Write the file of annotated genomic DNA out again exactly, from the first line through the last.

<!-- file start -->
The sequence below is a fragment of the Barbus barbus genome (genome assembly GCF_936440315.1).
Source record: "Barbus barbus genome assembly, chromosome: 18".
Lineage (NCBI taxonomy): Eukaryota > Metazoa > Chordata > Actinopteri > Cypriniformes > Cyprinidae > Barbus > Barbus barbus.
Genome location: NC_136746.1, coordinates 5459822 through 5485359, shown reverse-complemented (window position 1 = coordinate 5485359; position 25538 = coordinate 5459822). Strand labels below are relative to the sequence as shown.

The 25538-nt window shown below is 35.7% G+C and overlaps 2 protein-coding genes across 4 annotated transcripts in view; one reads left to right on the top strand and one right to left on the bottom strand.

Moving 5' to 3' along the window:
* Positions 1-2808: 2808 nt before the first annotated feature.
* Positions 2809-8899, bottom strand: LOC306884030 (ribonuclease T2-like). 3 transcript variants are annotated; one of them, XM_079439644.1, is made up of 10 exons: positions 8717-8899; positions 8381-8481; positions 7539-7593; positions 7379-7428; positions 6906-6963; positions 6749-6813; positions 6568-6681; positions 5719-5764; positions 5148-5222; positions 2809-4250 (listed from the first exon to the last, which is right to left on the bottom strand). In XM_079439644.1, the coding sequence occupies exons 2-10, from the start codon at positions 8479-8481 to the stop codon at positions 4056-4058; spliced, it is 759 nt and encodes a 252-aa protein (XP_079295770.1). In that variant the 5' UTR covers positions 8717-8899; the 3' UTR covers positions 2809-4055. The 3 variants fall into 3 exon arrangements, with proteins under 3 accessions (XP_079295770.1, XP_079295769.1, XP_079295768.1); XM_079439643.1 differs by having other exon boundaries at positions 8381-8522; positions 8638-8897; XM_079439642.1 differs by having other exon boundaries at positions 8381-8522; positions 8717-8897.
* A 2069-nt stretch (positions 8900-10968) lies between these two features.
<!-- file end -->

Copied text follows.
The sequence below is a fragment of the Barbus barbus genome (genome assembly GCF_936440315.1).
Source record: "Barbus barbus genome assembly, chromosome: 18".
Lineage (NCBI taxonomy): Eukaryota > Metazoa > Chordata > Actinopteri > Cypriniformes > Cyprinidae > Barbus > Barbus barbus.
Genome location: NC_136746.1, coordinates 5459822 through 5485359, shown reverse-complemented (window position 1 = coordinate 5485359; position 25538 = coordinate 5459822). Strand labels below are relative to the sequence as shown.

The 25538-nt window shown below is 35.7% G+C and overlaps 2 protein-coding genes across 4 annotated transcripts in view; one reads left to right on the top strand and one right to left on the bottom strand.

Moving 5' to 3' along the window:
* Positions 1-2808: 2808 nt before the first annotated feature.
* Positions 2809-8899, bottom strand: LOC306884030 (ribonuclease T2-like). 3 transcript variants are annotated; one of them, XM_079439644.1, is made up of 10 exons: positions 8717-8899; positions 8381-8481; positions 7539-7593; positions 7379-7428; positions 6906-6963; positions 6749-6813; positions 6568-6681; positions 5719-5764; positions 5148-5222; positions 2809-4250 (listed from the first exon to the last, which is right to left on the bottom strand). In XM_079439644.1, the coding sequence occupies exons 2-10, from the start codon at positions 8479-8481 to the stop codon at positions 4056-4058; spliced, it is 759 nt and encodes a 252-aa protein (XP_079295770.1). In that variant the 5' UTR covers positions 8717-8899; the 3' UTR covers positions 2809-4055. The 3 variants fall into 3 exon arrangements, with proteins under 3 accessions (XP_079295770.1, XP_079295769.1, XP_079295768.1); XM_079439643.1 differs by having other exon boundaries at positions 8381-8522; positions 8638-8897; XM_079439642.1 differs by having other exon boundaries at positions 8381-8522; positions 8717-8897.
* A 2069-nt stretch (positions 8900-10968) lies between these two features.